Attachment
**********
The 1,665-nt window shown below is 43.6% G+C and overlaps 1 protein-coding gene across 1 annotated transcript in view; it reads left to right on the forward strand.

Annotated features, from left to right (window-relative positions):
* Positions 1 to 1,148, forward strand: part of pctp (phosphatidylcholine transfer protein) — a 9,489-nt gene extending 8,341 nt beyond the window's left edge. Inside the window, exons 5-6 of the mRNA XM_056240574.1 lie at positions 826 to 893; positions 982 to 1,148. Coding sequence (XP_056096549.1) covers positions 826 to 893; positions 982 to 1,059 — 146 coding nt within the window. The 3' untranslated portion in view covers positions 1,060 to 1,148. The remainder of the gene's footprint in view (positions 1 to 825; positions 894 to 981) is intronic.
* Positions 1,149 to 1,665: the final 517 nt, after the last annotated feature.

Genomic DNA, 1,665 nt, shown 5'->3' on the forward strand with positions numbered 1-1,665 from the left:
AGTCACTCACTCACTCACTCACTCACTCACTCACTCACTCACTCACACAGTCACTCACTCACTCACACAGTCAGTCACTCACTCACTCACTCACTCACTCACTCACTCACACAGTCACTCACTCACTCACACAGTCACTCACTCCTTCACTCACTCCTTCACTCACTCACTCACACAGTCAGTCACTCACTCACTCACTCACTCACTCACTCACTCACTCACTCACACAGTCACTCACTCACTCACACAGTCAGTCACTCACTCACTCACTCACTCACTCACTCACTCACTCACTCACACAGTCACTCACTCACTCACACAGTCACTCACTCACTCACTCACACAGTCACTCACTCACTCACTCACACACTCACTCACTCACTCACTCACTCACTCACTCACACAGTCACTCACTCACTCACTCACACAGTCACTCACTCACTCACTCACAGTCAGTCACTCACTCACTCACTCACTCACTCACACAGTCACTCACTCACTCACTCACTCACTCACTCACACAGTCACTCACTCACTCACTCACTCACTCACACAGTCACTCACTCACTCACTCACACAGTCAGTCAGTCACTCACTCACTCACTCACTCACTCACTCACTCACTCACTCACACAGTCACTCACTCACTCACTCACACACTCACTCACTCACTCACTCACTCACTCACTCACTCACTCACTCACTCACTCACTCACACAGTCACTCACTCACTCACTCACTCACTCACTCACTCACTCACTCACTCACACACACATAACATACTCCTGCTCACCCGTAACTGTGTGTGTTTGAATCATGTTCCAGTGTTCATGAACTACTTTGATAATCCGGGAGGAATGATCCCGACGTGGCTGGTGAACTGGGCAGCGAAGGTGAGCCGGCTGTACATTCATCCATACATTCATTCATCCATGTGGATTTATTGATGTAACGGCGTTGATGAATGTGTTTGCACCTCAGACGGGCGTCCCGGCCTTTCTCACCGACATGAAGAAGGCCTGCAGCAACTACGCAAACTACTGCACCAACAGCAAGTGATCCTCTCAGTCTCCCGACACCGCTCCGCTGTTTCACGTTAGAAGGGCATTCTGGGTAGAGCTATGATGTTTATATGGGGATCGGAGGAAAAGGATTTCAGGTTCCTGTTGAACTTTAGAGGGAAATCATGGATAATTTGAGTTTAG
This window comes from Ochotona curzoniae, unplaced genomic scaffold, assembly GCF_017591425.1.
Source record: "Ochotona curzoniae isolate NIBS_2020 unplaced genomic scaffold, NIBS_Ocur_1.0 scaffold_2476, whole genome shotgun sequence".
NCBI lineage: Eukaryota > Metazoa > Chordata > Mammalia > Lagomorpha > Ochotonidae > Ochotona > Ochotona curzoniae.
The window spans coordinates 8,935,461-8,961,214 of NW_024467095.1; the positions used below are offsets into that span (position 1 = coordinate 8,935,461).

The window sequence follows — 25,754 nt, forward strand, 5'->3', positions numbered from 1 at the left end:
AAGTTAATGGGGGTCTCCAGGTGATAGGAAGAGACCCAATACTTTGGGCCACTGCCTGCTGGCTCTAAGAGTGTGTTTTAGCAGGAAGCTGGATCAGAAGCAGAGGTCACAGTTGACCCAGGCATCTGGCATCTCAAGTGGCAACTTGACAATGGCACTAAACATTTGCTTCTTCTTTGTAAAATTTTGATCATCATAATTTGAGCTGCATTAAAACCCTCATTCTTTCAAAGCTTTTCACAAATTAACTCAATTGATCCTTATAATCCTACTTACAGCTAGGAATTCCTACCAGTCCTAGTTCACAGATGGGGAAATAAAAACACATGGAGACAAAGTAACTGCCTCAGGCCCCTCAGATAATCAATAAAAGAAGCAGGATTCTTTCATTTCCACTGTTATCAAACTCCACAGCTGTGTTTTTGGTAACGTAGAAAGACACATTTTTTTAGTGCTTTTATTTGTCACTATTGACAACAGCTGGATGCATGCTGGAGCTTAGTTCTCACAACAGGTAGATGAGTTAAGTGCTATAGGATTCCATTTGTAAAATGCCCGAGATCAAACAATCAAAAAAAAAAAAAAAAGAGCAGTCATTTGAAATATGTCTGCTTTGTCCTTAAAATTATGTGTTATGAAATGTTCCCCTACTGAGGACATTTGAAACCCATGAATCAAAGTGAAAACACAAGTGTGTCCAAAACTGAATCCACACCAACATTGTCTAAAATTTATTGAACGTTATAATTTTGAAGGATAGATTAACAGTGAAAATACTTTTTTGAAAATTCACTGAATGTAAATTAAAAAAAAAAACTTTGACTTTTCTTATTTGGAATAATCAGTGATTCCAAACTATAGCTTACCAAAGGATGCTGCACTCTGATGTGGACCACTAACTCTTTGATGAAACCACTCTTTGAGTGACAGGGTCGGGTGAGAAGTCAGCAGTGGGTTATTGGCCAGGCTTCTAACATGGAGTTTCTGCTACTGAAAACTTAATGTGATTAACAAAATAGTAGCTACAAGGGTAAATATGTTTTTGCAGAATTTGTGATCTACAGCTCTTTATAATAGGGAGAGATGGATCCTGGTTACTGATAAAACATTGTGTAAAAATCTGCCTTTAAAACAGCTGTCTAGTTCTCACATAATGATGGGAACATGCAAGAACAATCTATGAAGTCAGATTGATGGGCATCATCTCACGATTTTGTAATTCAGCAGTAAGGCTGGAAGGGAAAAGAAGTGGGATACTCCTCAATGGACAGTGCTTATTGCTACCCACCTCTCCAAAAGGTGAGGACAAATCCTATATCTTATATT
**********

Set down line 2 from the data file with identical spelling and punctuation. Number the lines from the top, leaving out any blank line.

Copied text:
Annotated features, from left to right (window-relative positions):